Yesterday I had the heart-breaking privilege at preaching Mark Junkin’s funeral. He was an incredible man who left a lasting legacy with his family, his church, and throughout the world. You can watch the archived funeral service at http://www.mtvchurch.tv. Here is the text of the message I shared:
Mark Junkins Funeral Message
Today we’re here to celebrate the life of Mark Junkins. As you’ve already heard, he was a son, a brother, a husband, and a father. His influence extended well beyond his immediate family. He touched lives in the lumber industry and in the military as evidenced by all the folks watching this service online from around the world.
For most of you, this isn’t your first funeral, and this definitely won’t be your last, but this one is especially hard. First, Mark was still young by today’s standards. More, he was in better shape than probably most of us in this room. His death comes as a complete shock and surprise to all of us.
Our hearts struggle with the issue of fairness, because of all people to die too soon, none of us would have put Mark on that list. He was such a giver. He added value to so many lives. He was such a positive force for good. He believed in God, as do many of you, and perhaps the biggest question we’re struggling with today is: why? Why God? Why him? Why now? Why when he was doing so many good things for others?
Now, while I can acknowledge the question that we’re all wrestling with, I cannot fully answer it, or at least answer it to the extent that it will take the pain away. Here’s what we believe: There is a good God that created the world and is still intimately involved in it. Sin entered the world like an atomic bomb through mankind’s choice in the Garden of Eden, and like an atomic bomb, the fallout still affects us today. Through our limited perspective, Mark’s tragic death makes no sense to us. All we can do is trust in a good God, a God who is in control and on his throne. Who knows the past, the present, and the future, all the variables that we could never know. And trust that because of his faith in God, Mark is in a much better place now.
So while we can’t fully answer the question of “why,” here’s what we can do: We can use this tragedy as an opportunity to be reminded of the most important things in life:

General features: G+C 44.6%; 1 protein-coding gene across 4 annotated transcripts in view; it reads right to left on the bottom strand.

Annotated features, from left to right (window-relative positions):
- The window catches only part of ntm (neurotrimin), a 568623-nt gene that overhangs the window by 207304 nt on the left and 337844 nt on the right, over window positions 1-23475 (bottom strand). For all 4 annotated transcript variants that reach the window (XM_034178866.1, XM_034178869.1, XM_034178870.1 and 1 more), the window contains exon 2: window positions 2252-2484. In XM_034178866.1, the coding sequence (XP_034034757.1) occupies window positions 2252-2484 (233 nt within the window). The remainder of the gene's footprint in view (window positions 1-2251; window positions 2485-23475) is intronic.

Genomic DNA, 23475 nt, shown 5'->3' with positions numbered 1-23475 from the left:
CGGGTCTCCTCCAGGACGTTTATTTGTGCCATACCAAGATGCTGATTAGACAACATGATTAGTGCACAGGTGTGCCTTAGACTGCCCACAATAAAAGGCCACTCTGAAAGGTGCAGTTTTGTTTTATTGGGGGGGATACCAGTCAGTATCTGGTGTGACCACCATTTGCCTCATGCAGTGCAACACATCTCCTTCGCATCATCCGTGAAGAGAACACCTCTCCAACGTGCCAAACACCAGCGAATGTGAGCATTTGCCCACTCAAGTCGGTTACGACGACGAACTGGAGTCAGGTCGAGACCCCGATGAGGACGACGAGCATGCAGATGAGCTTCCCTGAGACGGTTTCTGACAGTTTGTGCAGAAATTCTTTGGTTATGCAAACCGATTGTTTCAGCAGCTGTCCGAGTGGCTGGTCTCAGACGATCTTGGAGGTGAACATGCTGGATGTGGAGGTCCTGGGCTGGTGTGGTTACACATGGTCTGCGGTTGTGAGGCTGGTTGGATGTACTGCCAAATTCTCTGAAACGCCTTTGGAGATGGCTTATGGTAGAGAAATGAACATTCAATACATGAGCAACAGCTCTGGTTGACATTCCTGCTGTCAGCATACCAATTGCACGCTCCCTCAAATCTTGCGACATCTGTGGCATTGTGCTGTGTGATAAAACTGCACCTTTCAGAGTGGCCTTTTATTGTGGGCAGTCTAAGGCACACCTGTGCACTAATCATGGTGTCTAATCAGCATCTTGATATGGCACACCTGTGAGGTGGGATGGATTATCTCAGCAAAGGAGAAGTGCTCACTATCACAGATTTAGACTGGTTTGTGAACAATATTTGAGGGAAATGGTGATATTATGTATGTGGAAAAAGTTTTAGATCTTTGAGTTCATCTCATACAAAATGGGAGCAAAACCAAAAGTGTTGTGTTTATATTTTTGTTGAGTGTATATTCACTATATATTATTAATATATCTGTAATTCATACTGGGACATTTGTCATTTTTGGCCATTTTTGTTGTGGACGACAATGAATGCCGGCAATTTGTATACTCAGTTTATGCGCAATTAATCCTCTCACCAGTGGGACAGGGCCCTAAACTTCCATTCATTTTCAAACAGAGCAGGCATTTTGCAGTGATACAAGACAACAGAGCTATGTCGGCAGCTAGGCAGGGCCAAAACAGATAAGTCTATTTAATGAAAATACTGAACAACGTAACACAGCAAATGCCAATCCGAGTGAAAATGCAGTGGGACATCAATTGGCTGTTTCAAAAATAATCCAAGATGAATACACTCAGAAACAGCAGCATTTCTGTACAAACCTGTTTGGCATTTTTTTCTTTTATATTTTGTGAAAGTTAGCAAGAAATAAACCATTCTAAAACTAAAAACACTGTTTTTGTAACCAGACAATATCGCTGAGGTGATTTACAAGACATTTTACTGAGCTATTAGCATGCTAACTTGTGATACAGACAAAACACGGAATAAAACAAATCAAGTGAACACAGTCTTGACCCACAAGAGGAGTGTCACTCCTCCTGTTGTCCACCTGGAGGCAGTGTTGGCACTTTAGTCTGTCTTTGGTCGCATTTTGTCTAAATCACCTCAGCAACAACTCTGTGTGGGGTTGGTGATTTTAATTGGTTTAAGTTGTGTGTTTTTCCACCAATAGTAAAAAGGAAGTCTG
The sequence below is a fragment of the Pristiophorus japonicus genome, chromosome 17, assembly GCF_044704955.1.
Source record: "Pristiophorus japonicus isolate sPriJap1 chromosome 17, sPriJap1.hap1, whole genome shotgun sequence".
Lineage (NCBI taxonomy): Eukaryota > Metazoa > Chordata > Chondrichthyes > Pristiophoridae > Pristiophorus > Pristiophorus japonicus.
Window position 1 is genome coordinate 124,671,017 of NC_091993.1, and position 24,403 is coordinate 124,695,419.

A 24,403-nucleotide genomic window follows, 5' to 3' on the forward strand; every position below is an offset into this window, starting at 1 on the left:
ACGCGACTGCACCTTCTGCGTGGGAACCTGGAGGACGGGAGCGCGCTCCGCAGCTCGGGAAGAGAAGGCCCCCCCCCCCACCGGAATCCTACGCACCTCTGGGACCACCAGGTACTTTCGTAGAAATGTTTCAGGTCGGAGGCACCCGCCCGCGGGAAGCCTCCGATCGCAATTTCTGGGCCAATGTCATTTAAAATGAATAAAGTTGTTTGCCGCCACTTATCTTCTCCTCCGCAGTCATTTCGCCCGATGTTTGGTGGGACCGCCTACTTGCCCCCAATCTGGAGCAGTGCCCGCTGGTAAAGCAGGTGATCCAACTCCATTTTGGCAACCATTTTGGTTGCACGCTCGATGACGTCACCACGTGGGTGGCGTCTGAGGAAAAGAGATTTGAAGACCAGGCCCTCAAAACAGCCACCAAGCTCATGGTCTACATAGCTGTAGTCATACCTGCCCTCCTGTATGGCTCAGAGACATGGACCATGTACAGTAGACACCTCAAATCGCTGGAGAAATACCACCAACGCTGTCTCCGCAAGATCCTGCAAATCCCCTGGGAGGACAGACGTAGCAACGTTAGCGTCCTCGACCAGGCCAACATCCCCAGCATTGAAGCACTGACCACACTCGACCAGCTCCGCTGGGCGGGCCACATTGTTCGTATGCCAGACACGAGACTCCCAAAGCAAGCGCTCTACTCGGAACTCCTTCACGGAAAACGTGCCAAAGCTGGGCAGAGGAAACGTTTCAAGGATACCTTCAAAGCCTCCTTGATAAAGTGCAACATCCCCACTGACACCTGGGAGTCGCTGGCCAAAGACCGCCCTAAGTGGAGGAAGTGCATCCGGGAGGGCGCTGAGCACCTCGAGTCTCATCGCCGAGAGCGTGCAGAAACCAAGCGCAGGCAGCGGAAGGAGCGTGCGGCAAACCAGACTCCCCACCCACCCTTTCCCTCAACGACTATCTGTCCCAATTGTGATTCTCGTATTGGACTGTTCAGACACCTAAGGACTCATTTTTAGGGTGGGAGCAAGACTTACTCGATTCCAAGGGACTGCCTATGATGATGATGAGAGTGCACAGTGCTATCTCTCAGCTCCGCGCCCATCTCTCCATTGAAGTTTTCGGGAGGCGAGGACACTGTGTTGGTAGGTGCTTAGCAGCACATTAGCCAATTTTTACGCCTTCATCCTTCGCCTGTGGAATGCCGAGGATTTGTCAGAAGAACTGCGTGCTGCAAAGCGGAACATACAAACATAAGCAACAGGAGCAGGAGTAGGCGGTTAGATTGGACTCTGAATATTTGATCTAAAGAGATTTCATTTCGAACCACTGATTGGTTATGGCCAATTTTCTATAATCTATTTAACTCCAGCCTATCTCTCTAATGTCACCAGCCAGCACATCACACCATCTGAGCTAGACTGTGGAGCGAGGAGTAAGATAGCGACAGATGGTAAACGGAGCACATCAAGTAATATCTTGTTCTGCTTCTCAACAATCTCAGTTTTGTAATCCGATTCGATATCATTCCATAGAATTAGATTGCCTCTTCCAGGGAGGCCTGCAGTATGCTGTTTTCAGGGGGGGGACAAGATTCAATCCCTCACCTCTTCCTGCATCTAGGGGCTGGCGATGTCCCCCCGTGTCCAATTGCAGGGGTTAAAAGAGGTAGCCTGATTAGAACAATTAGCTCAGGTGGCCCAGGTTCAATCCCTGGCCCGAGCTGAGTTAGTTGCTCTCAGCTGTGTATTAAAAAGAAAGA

- Life is short. The Bible describes it as a mist that appears in the morning for a little while and then vanishes. The end of your life will always be unexpected.
- Life is incredibly valuable. You never know the true value of something or someone until they’re gone. If you have someone you love close to you, don’t let another day go by without expressing your love and appreciation for them. Some of you are estranged from parents, siblings, or children. Make things right today, because no one is guaranteed tomorrow.
- Too many of us are content to distract ourselves through life and neglect the most important things: faith, family, and legacy. Life as a 21st century American is filled with trivial distractions, tempting you to waste your life on things that don’t ultimately matter. But it’s at moments like this when you realize that life is so much more than making money, watching tv, or following your favorite sports team. As another pastor eloquently put it: the value of a life is determined by how much of it you give away.
- Death reminds us of the question of the afterlife. Is there life after this life? Do we cease to be, or is there a heaven and hell? If heaven exists, then are you making sure you’re doing what the Bible says you need to do to go there after you die?
Life is so fast, you’d be surprised at how few times you actually stop long enough to contemplate the deeper things. Don’t let this opportunity pass you by.
But more than just remembering the important things in life, here’s what we can do today, what I hope we all choose to do: celebrate. Celebrate Mark’s life. Celebrate Mark’s legacy. The amount of folks that have contacted Phyllis and the boys over the past few days, who came to the Visitation last night and who are here today, physically and online, are all a testament to the legacy Mark left.
Mark left a legacy with me. He was the chairman of the search team that brought me to Mt Vernon. He was the first person I talked with. As I’m sure he did with many of you, Mark always challenged me to keep learning. He was a voracious learner, a strong student of history. Some of my favorite conversations were of us talking about the book we were reading or how some obscure historical event continues to impact today.
More than that, he was an elder, the first elder, the primary lay leader of Mt Vernon. He was a source of incredible wisdom for Jeff (the previous pastor) and myself. His preference was to be behind the scenes. He never craved the limelight, but I guarantee you that Mt Vernon wouldn’t be what it is today if it wasn’t for Mark’s influence. This church is his legacy.